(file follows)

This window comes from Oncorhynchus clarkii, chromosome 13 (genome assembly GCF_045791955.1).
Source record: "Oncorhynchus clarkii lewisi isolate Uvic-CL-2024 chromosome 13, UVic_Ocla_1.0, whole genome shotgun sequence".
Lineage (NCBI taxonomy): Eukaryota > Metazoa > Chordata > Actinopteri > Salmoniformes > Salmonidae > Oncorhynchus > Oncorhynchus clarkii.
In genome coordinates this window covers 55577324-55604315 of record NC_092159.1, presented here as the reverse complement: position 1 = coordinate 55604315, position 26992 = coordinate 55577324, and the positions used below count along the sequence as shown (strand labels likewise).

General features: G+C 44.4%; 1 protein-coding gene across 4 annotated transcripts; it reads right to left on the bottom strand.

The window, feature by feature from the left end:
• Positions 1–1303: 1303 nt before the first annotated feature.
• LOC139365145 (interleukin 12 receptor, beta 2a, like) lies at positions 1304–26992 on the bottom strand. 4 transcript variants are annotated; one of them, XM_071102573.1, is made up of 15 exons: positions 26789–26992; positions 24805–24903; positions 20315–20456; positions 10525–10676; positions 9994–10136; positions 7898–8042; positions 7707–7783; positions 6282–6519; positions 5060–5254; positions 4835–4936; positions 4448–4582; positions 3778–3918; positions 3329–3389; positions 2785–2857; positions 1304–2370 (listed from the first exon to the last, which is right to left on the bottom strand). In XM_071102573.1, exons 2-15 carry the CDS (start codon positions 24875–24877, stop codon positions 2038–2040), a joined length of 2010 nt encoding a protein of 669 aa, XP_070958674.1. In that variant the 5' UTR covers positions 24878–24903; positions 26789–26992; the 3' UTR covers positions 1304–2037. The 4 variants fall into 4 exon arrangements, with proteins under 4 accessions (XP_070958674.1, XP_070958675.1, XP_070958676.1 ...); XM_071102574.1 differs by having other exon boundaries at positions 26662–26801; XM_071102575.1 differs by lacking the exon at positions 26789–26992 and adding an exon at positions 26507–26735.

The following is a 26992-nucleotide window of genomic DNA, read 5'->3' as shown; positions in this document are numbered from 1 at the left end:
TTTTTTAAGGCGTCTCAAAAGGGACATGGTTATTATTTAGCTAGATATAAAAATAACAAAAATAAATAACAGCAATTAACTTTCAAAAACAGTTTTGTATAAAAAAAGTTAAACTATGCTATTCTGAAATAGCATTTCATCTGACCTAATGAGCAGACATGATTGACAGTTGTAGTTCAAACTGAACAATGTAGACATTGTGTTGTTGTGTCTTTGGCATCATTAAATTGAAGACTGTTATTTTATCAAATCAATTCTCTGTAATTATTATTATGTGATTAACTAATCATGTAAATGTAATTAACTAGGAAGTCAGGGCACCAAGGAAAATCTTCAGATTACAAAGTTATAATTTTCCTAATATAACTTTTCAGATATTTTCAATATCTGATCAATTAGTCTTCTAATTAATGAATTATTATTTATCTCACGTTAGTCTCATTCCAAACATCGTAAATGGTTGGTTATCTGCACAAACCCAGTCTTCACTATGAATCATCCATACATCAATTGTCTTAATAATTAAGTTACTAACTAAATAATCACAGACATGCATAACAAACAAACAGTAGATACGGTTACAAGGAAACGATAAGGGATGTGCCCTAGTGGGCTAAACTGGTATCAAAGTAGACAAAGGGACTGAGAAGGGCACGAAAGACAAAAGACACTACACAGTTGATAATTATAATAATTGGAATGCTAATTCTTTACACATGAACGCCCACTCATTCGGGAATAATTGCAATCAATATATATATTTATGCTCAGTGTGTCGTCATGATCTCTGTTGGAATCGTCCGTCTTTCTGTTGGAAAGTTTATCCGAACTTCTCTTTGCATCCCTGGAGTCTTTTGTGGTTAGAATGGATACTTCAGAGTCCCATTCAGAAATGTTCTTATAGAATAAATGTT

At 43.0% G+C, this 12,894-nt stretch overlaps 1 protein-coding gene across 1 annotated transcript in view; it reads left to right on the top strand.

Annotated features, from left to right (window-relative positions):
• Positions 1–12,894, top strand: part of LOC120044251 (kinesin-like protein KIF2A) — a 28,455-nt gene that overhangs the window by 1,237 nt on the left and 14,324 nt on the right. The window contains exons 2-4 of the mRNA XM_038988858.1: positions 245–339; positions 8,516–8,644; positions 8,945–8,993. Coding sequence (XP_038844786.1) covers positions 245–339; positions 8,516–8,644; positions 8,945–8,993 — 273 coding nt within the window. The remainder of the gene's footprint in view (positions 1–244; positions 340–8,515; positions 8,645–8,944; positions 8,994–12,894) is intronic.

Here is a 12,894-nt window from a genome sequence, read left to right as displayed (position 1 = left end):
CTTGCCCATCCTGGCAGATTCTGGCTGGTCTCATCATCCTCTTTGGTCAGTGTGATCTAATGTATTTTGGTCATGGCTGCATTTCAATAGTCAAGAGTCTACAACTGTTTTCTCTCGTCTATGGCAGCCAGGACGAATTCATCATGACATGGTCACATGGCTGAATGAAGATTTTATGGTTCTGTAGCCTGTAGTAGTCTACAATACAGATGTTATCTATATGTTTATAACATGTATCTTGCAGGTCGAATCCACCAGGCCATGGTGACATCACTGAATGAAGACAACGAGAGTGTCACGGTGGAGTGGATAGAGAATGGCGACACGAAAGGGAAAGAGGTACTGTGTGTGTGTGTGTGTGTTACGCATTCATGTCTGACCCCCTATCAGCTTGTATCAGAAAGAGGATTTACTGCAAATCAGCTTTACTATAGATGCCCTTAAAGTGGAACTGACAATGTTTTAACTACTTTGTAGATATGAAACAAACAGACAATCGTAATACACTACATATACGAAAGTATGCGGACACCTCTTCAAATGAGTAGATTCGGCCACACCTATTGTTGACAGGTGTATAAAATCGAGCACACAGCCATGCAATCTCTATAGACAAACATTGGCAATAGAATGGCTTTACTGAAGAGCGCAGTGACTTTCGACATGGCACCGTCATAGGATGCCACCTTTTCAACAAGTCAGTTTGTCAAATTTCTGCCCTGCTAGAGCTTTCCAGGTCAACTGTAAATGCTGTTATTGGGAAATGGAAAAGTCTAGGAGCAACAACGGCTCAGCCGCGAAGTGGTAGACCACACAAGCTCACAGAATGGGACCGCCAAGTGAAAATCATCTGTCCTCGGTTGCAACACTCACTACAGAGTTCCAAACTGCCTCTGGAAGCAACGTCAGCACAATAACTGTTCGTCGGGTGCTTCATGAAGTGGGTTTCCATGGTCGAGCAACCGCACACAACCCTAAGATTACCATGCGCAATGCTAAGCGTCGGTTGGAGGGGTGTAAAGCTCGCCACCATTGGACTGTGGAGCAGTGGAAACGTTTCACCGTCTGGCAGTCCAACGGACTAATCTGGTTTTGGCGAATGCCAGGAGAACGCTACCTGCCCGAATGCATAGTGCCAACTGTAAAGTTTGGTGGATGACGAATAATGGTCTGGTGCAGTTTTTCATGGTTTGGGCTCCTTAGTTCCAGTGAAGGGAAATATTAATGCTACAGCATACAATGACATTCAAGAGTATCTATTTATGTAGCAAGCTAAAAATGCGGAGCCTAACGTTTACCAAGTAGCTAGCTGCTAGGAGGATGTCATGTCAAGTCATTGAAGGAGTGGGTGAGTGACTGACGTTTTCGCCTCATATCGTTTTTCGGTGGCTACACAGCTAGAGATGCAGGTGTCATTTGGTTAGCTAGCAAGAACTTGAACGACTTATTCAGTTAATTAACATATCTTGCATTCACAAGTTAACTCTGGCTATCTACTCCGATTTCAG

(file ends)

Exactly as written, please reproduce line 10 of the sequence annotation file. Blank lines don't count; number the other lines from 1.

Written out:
TTTTTTAAGGCGTCTCAAAAGGGACATGGTTATTATTTAGCTAGATATAAAAATAACAAAAATAAATAACAGCAATTAACTTTCAAAAACAGTTTTGTATAAAAAAAGTTAAACTATGCTATTCTGAAATAGCATTTCATCTGACCTAATGAGCAGACATGATTGACAGTTGTAGTTCAAACTGAACAATGTAGACATTGTGTTGTTGTGTCTTTGGCATCATTAAATTGAAGACTGTTATTTTATCAAATCAATTCTCTGTAATTATTATTATGTGATTAACTAATCATGTAAATGTAATTAACTAGGAAGTCAGGGCACCAAGGAAAATCTTCAGATTACAAAGTTATAATTTTCCTAATATAACTTTTCAGATATTTTCAATATCTGATCAATTAGTCTTCTAATTAATGAATTATTATTTATCTCACGTTAGTCTCATTCCAAACATCGTAAATGGTTGGTTATCTGCACAAACCCAGTCTTCACTATGAATCATCCATACATCAATTGTCTTAATAATTAAGTTACTAACTAAATAATCACAGACATGCATAACAAACAAACAGTAGATACGGTTACAAGGAAACGATAAGGGATGTGCCCTAGTGGGCTAAACTGGTATCAAAGTAGACAAAGGGACTGAGAAGGGCACGAAAGACAAAAGACACTACACAGTTGATAATTATAATAATTGGAATGCTAATTCTTTACACATGAACGCCCACTCATTCGGGAATAATTGCAATCAATATATATATTTATGCTCAGTGTGTCGTCATGATCTCTGTTGGAATCGTCCGTCTTTCTGTTGGAAAGTTTATCCGAACTTCTCTTTGCATCCCTGGAGTCTTTTGTGGTTAGAATGGATACTTCAGAGTCCCATTCAGAAATGTTCTTATAGAATAAATGTT